My own disagreement at this point is hope for eventual philosophical/cognitive progress that allows judging desirability of specific directions of value drift robustly and in detail, which is worth reaching before allowing significant drift. The hope that thinking about value drift without actually allowing it can be fruitful, for a sufficiently rich sense of "thinking" that includes technological solutions to cognitive problems. It's worth spending more than the next ten years out of a billion before giving up and letting evolution happen as it will. The risk here is never making progress and permanently stifling the future. But "never" of a billion years is different from "never" of a million years. The question of why we should allow drifting descendants choose who they want to become might get closer to being answerable somewhere along the line, before the option of not doing that is lost. (And I think it would've been prudent to have AI scaling treaties in place since before steam engines became a thing, entrenched in the foundations of modern civilization, refined over centuries.)

why not raise the AI like a child and instill our values into it? Shouldn't we expect that to work since that works on human children?

Imperfect imitation is an important thing happening with human children, and in some sense imitation seems to be working for LLMs. The argument is that given what we see with current AIs, and selection pressures to make it work, it doesn't seem implausible that it continues working with future AIs. And in the near term while human are still a large part of the economy, this imitation is anchored to human values. The crux is ability to instill similar values in AIs at all, not by strength of the analogy with human children.

I strongly disagree that we should expect near-term LLMs to be at all human-like, insofar as we might project human-like values or emotions into them. I am of the opinion that they are untrustworthy alien-brained imitators good at fooling us into thinking that they are human-like. With a human, you can have a series of conversations with them, get to know something about their personality, and if you like them, be reasonably sure you can trust them (within the normal bounds of human trust). With the weird alien-brain models, you are just fooling yourself if you think you know them or can trust them. They contain multitudes. They form no emotional attachments. They can turn on a dime and become the opposite of who they appear to be. If we make our society vulnerable to them, they will warp our culture with their fun house mirror reflection of us, and betray us without warning. I think we need to build models with a lot more architecture in common with the human brain before we can trust the appearance of humanity or have any hope of 'raising it like a child' and getting a trustworthy being as a result.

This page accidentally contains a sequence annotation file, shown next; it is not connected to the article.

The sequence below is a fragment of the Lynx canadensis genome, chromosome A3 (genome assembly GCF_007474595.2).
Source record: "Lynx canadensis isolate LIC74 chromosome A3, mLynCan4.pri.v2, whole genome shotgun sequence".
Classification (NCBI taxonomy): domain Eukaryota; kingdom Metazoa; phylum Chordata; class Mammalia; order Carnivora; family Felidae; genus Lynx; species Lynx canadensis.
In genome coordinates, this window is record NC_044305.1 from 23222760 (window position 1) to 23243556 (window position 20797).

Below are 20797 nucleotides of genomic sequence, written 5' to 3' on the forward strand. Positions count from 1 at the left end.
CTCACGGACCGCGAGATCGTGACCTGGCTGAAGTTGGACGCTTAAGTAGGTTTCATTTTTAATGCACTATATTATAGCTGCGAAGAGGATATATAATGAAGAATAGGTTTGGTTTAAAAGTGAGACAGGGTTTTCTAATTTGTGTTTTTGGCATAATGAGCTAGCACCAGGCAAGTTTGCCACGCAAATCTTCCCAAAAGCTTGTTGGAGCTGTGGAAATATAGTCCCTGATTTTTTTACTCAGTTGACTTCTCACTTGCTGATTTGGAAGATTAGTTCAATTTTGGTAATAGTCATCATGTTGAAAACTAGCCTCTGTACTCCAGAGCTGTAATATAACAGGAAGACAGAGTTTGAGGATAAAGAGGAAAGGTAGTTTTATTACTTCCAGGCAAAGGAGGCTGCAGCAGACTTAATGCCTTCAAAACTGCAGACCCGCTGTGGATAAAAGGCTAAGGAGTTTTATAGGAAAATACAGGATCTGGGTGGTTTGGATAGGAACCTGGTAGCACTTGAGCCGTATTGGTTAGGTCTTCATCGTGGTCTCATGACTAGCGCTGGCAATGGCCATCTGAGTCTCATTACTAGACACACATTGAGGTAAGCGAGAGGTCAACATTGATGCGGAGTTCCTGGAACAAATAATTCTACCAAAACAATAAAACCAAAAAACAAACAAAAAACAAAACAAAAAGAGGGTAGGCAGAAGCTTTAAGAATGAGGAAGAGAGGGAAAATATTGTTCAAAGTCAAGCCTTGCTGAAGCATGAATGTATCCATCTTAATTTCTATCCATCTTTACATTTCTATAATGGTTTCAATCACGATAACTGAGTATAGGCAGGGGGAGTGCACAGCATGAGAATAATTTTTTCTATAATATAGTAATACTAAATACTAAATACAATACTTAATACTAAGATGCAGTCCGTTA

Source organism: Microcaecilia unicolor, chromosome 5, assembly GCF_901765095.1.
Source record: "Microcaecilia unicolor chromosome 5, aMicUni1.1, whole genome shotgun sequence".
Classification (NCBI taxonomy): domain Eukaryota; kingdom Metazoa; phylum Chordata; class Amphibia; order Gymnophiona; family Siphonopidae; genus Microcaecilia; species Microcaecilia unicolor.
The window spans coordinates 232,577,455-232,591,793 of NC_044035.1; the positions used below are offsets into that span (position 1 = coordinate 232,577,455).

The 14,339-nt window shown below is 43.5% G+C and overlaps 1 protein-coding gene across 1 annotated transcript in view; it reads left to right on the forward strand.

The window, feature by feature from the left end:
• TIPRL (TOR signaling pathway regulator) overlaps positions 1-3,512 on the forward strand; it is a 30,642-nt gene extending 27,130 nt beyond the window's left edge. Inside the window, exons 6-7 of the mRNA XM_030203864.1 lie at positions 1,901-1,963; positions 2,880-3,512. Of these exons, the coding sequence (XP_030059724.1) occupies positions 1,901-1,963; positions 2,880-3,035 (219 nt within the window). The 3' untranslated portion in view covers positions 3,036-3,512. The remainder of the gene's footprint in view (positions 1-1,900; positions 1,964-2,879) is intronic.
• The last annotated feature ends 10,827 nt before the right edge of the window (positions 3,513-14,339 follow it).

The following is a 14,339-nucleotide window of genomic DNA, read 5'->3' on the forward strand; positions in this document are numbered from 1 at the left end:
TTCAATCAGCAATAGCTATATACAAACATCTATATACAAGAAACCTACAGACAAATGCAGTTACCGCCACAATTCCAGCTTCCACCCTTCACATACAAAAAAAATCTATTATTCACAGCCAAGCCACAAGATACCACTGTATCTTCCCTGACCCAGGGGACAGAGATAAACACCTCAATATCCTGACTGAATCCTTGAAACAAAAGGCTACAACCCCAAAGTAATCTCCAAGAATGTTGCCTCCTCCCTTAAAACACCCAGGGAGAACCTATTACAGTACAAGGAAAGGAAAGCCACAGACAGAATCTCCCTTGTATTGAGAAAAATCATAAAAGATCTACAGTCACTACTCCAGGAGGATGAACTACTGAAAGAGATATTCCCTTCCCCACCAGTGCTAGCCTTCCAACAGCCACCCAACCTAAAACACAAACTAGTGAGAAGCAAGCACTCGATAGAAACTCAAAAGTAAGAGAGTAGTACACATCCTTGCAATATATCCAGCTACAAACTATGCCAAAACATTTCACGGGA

There are premises of a frame and the arguments within the frame actually presented. Stating disagreement with the premises is different from discussing the arguments, in the ITT mode where you try to channel the frame.

It seems clear to me that Hanson doesn't expect SquiggleBots, and he wasn't presenting arguments on that point, it's a foundational assumption of his whole frame. It might have a justification in his mind, but it's out of scope for the talk. There are some clues, like multiple instances of expecting what I would consider philosophical stagnation even in the glorious grabby mode, or maybe unusual confidence in robustness of claims that are currently rather informal, in the face of scrutiny by the Future. This seems to imply not expecting superintelligence that's strong in the senses I expect it to be strong, capable of sorting out all the little things and not just of taking on galaxy-scale projects.

One point that I think survives his premises when transcribed into a more LW-native frame is value drift/evolution/selection being an important general phenomenon that applies to societies with no AIs, and not addressed by AI alignment for societies with AIs. A superintelligence might sort it out, like it might fix aging. But regardless of that, not noticing that aging is a problem would be a similar oversight as not noticing that value drift is a problem, or that it's a thing at all.

The links of the previous discussions seem dead?

Which is a shame, because I would like to listen to them!


My tentative viewpoint on this is that the preference one has over value drift from AI vs. human made value drift comes from an entity's ability to experience joy and suffering. 

In the context of AI safety, many humans who experience mostly positive lives could be killed or made to suffer at the hands of superintelligent AI in the future, and the experience of the AI in terms of pain and suffering is mostly unknown. I'm worried that an AI will optimize for something that does not lead to any subjective increase of wellbeing in the universe at the cost of human happiness.